Prolonged exposure can damage the cataracts, they can also cause blindness. Workers on aircraft carrier decks wear suits to protect themselves from being fryed by the radar machines.
High exposure to radio waves is thought to cause cancer. Normal radio waves have a fairly low frequency so are not harmful although some people claim that their health has been affected by overhead cables near their homes.
What are the main or most significant uses?
They can be used to study mutations in cells such as cancer and are also used like X-Rays.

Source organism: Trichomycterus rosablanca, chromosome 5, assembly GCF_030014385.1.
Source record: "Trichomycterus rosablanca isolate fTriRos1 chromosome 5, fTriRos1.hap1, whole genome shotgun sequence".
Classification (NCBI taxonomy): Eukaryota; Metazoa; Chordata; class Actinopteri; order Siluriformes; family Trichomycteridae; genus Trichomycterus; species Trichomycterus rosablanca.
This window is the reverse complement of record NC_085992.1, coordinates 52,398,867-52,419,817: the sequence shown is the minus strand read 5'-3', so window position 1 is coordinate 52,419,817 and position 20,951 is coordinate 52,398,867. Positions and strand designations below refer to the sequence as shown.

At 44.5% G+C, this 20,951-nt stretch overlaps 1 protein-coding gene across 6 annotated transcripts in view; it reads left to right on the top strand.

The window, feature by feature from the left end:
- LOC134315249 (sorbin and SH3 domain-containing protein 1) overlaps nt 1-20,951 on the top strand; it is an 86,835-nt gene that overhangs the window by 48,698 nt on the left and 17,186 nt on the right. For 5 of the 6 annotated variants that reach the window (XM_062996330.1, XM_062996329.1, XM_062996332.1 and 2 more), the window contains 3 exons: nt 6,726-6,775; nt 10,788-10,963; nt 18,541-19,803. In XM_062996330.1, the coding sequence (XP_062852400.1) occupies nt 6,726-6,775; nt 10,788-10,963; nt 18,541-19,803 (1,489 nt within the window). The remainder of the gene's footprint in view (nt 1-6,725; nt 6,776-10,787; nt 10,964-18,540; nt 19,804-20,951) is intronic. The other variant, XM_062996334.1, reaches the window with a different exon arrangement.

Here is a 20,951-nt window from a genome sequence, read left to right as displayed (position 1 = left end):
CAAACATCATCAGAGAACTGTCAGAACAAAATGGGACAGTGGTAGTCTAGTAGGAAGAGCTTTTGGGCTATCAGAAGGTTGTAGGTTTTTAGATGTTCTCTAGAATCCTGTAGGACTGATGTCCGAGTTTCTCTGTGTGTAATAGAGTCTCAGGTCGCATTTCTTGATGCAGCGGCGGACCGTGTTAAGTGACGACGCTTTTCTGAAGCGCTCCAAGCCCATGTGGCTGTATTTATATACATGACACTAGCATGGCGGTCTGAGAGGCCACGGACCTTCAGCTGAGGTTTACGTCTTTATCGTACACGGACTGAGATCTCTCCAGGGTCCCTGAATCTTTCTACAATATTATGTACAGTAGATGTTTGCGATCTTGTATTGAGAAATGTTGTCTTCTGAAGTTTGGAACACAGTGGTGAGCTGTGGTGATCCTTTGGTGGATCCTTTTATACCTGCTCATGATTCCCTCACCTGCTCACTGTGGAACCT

To scan for bone breakages or in dentists.
The rays are used for tanning although this is very dangerous. They are used to kill bacteria in labs, working out what things are made of and the structure and density of atoms.
We use light to sense what is around us, it enables us to see objects and generally survive.
These can be used for cooking in grills and toasters and are what a TV remote uses to change channels.
They are used mainly for heating up food and in mobile phones.
They can be used in astronomy to detect how far objects are away and if they emitt waves these can be analysed. Man made waves have beeen used for a long time to send and recieve signals and images, now they are used in radios, phones,televisions and radar and wireless computer systems.

Impressive work. The section on X rays has been populated and presented with intelligence, and will be of great help to others.
Grade A, with a merit.